Psychology chose me. It was always that. It was never a question. I always knew that I wanted to work within treatments. In high school I remember myself already knowing that it would be that. The question was only which kinds of treatment.
Perhaps it has something to do with the family that I come from, but already as a girl I would listen to friends. I would try to help, so I naturally went to that place, not consciously. It just felt like it was what I was looking to do – to help. That’s what I know.
I lived one year in London, and my partner and I are fantasizing about moving out for a year or two with the Jewish Agency, after I finish my internship.
My partner is a pedagogue in a kindergarten, so he has the opportunity to be sent out as an educator. He can be a pedagogue in places within Jewish communities, and it would be for two years, under very good conditions – an amazing experience.
But home is here. I never really thought of totally moving away.
It’s difficult here though - in terms of security, the economy, politics etc. I don’t really read newspapers, and we don’t have a television at home, and I don’t deal with politics. I do deal with social issues.
It’s difficult to live here, for a young couple at the beginning of their path, also in relations to our surroundings and the threats there are. It means to live under a constant anxiety. We are not aware of it, because we are used to it.
I live in Tel Aviv, so I can’t say that I’m very [politically] active.
I am interested in Women Wage Peace, and there were periods where I was a lot more socially active on the level of demonstrations, but today I think I’m more occupied with the socio-psychological side.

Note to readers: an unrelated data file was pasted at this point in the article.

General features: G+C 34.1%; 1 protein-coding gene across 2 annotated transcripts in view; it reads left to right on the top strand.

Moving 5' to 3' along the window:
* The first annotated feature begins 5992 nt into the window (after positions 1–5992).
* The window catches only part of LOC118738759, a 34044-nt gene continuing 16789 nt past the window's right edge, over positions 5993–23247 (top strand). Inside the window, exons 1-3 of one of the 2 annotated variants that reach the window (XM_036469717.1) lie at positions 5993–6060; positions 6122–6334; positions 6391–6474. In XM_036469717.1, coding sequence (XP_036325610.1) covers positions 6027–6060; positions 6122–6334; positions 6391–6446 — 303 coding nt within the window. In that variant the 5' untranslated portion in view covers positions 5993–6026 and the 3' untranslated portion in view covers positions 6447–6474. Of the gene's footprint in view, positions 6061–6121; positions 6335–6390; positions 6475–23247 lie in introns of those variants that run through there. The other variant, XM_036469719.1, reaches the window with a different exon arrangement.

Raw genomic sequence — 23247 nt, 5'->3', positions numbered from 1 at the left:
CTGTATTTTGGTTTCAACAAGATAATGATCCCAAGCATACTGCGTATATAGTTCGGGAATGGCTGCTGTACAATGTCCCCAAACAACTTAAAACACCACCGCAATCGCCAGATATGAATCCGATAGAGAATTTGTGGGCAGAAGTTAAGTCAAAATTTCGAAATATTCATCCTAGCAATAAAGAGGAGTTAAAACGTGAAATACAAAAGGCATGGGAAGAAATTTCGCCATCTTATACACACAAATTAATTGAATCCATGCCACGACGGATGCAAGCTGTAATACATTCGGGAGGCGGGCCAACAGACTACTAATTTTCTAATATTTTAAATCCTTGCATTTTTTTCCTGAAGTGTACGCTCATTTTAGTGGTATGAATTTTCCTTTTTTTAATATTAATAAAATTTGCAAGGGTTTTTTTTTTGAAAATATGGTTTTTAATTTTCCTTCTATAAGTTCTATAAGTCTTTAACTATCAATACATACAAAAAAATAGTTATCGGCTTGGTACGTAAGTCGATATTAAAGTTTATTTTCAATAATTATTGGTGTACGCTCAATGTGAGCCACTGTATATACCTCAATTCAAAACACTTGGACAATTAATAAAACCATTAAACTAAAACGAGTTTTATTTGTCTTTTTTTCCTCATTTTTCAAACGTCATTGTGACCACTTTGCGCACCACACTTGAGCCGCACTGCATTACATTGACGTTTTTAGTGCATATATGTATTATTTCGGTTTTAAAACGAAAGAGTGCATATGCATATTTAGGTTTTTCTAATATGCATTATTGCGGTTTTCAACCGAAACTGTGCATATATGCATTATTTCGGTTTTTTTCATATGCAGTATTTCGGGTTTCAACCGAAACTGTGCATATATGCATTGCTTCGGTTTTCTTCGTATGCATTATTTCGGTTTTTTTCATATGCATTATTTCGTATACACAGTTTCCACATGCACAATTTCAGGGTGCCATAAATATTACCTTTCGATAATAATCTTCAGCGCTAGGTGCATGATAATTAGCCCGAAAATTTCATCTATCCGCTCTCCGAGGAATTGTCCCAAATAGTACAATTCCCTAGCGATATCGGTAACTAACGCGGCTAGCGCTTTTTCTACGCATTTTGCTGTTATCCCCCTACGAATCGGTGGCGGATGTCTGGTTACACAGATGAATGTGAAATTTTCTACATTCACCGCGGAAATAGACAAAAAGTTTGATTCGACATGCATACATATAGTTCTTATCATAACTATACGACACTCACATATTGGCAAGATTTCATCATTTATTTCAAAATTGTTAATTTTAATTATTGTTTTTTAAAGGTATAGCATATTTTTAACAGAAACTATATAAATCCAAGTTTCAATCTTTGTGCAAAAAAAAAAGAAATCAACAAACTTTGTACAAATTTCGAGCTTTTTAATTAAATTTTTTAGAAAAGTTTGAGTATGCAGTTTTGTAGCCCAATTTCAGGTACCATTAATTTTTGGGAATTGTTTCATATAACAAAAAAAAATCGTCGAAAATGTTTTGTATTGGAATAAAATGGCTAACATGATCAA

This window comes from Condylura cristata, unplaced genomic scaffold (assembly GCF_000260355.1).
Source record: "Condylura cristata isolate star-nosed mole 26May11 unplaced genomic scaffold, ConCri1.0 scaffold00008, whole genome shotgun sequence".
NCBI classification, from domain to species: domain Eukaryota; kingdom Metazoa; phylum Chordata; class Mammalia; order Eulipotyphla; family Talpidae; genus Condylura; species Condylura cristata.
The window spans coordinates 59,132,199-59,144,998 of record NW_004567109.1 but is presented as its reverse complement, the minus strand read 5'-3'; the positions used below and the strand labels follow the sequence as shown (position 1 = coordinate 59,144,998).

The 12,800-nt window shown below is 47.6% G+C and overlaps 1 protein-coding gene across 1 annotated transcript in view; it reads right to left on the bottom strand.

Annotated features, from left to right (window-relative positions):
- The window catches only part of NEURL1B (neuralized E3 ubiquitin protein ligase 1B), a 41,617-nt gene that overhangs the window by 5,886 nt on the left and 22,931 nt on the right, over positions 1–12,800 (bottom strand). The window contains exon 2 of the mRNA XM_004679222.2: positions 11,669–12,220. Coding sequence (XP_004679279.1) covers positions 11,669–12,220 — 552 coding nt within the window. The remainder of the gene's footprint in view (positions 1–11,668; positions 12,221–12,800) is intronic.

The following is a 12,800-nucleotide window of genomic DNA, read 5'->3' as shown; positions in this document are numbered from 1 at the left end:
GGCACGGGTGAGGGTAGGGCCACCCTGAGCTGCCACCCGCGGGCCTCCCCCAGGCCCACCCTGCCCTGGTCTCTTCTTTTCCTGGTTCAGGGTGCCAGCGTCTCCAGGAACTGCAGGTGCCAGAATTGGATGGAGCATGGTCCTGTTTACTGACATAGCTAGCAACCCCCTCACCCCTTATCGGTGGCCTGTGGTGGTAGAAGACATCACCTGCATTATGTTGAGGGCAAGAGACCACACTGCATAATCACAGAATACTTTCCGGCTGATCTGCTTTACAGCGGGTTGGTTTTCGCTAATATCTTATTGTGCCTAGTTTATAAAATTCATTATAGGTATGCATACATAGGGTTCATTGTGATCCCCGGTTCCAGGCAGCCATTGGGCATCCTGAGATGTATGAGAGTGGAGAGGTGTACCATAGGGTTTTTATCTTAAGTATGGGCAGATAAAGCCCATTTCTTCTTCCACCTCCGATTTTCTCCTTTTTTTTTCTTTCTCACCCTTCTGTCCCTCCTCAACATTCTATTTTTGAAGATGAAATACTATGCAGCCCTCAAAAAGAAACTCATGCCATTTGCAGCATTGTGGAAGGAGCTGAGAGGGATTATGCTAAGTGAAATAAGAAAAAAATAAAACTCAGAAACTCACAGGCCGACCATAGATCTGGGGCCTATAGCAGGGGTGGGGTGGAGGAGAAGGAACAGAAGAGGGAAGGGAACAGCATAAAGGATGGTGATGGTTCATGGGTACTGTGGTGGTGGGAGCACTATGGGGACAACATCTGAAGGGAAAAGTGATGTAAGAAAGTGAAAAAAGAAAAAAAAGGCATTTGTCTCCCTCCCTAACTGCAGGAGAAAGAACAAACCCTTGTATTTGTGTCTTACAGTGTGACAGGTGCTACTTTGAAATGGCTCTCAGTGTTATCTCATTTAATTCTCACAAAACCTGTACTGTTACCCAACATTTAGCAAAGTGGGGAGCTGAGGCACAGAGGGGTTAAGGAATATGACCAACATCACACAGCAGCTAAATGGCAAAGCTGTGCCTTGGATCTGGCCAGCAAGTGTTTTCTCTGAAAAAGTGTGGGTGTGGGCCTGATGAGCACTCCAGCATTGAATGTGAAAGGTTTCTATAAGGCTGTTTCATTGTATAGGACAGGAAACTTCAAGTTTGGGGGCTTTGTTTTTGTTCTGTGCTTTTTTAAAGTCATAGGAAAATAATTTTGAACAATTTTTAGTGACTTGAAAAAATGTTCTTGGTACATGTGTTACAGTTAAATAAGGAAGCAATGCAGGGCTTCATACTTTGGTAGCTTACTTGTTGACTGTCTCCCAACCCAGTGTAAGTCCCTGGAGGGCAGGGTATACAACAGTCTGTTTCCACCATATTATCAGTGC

I’m currently trying to organize a conference at the IDC about the social involvement of psychologist in the public services. There are so many groups with amazing projects related to activism such as psycho-drama, where they work around the conflict. Also, there is a cooperative in Florentin [neighborhood in Tel Aviv] that gives counseling help to a specific population for discounted prices.
There is also a psychologist that is very socially active, called Niv Agam, who has a specific project called “Social Magic” based on psychologists who, voluntarily, treat poor populations for free. It happened after there was a man, who had lit himself on fire [during one of the social protests in Tel Aviv in the summer 2011].
I grew up to be an anxious person, with anxiety attacks and the tendency to think about the worst of everything, and when there were less secure periods [in Israel], it would influence me a lot.
I don’t take buses, at all.
Thankfully I have never lost anyone close to my heart.
My behavior is centered on trying to prevent potential dangers, so I don’t take the bus. I always walk with a phone with someone on the line, when I walk alone in the dark. I have many safety behaviors.
I can’t say if it’s directly connected to the situation in Israel. It’s connected to all kinds of things. Not everyone in Israel grows up anxious, but the situation here makes me more prone to be stressed out in terms of these things in general. They are strong triggers for me.